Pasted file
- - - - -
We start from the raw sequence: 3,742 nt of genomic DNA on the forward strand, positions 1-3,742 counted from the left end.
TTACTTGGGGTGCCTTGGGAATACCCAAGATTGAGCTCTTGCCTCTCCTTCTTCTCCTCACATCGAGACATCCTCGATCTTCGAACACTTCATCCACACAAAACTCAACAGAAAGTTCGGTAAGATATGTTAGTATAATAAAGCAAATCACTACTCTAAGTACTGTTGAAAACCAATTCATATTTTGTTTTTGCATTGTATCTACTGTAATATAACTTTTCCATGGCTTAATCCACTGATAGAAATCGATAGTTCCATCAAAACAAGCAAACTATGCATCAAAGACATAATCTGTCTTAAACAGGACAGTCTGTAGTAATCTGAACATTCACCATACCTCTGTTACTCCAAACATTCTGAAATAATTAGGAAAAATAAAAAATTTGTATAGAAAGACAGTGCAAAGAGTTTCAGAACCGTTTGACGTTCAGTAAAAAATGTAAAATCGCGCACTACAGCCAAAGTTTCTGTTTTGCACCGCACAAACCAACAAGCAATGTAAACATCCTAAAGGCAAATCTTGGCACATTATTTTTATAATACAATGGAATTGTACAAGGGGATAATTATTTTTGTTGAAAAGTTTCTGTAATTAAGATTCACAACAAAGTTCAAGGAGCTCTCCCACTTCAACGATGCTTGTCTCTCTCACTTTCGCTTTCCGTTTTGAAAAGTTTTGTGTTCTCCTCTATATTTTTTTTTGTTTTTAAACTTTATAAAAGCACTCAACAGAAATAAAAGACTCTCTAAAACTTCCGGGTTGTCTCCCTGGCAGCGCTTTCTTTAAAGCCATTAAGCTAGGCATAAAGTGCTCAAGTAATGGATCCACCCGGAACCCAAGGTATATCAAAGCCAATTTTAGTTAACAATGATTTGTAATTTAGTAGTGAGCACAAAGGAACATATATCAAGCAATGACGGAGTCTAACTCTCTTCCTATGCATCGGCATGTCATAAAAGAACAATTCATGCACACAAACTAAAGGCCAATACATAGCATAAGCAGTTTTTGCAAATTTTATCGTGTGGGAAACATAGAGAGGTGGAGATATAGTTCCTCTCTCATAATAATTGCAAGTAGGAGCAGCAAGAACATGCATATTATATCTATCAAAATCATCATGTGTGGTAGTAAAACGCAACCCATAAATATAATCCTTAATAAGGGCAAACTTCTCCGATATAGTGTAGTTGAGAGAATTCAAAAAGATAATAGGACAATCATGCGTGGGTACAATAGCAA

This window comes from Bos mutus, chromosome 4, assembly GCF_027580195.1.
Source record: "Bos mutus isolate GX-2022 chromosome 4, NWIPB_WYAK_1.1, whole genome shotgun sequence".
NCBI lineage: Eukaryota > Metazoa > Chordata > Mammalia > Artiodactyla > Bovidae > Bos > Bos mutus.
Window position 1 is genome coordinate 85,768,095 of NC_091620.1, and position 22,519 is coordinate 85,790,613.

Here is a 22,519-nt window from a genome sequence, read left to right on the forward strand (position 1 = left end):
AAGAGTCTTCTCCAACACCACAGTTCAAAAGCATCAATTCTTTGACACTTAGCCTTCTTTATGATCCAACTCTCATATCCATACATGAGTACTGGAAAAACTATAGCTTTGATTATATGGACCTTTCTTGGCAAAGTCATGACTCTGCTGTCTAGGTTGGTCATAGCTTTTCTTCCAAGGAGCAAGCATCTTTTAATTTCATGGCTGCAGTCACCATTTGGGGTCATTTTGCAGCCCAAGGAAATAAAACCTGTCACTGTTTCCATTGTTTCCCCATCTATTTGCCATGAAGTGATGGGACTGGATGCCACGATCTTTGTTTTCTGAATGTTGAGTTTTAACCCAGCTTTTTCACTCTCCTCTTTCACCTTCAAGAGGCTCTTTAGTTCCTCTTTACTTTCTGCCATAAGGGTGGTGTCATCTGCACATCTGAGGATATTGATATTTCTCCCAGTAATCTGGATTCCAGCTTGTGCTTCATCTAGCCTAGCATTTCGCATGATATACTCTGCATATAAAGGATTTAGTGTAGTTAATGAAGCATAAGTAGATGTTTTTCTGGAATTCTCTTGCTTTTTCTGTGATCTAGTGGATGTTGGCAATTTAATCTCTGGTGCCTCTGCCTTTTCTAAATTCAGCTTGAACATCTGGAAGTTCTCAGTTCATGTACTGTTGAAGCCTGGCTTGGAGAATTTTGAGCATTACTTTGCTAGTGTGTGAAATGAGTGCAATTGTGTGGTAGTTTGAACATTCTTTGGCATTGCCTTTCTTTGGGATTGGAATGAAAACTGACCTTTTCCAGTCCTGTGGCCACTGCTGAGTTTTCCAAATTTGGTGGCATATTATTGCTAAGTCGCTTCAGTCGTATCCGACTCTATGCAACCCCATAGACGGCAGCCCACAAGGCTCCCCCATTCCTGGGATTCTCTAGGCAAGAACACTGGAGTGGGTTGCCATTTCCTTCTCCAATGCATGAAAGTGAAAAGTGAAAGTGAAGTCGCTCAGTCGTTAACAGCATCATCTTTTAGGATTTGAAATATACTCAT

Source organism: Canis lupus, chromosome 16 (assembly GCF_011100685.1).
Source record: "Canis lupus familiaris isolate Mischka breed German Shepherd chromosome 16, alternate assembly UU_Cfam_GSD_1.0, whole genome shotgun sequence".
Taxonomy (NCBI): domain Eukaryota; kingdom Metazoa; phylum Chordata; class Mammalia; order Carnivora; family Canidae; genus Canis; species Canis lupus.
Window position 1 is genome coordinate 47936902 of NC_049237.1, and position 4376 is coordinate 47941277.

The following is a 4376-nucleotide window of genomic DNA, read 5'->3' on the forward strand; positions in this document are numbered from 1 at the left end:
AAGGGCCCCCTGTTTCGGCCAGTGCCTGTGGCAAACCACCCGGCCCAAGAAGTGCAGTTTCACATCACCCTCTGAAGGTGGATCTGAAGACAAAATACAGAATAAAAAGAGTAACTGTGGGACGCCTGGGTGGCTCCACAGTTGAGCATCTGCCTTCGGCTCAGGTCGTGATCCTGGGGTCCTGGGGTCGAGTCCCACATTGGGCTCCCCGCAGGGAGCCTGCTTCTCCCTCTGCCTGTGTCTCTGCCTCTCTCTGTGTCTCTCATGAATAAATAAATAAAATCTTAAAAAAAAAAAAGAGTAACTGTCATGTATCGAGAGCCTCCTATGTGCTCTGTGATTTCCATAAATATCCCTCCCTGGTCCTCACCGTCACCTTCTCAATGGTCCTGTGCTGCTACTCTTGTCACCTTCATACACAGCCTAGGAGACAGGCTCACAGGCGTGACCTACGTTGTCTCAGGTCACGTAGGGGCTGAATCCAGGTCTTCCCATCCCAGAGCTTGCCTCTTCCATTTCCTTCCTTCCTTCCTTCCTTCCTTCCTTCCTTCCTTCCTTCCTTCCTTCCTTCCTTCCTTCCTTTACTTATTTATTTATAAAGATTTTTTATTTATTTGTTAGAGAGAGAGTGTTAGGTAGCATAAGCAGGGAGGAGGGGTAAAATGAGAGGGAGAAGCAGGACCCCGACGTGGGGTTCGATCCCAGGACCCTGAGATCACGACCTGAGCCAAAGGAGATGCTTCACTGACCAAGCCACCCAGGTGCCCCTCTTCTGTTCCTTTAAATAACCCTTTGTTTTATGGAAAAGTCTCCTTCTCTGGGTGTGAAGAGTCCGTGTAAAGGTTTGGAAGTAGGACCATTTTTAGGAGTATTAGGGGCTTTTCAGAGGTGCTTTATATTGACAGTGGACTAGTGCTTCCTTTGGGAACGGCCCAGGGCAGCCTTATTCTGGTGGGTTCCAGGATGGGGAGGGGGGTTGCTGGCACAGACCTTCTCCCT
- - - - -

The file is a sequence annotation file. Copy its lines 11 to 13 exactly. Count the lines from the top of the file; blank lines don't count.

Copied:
Taxonomy (NCBI): domain Eukaryota; kingdom Metazoa; phylum Chordata; class Mammalia; order Carnivora; family Canidae; genus Canis; species Canis lupus.
Window position 1 is genome coordinate 47936902 of NC_049237.1, and position 4376 is coordinate 47941277.

The following is a 4376-nucleotide window of genomic DNA, read 5'->3' on the forward strand; positions in this document are numbered from 1 at the left end: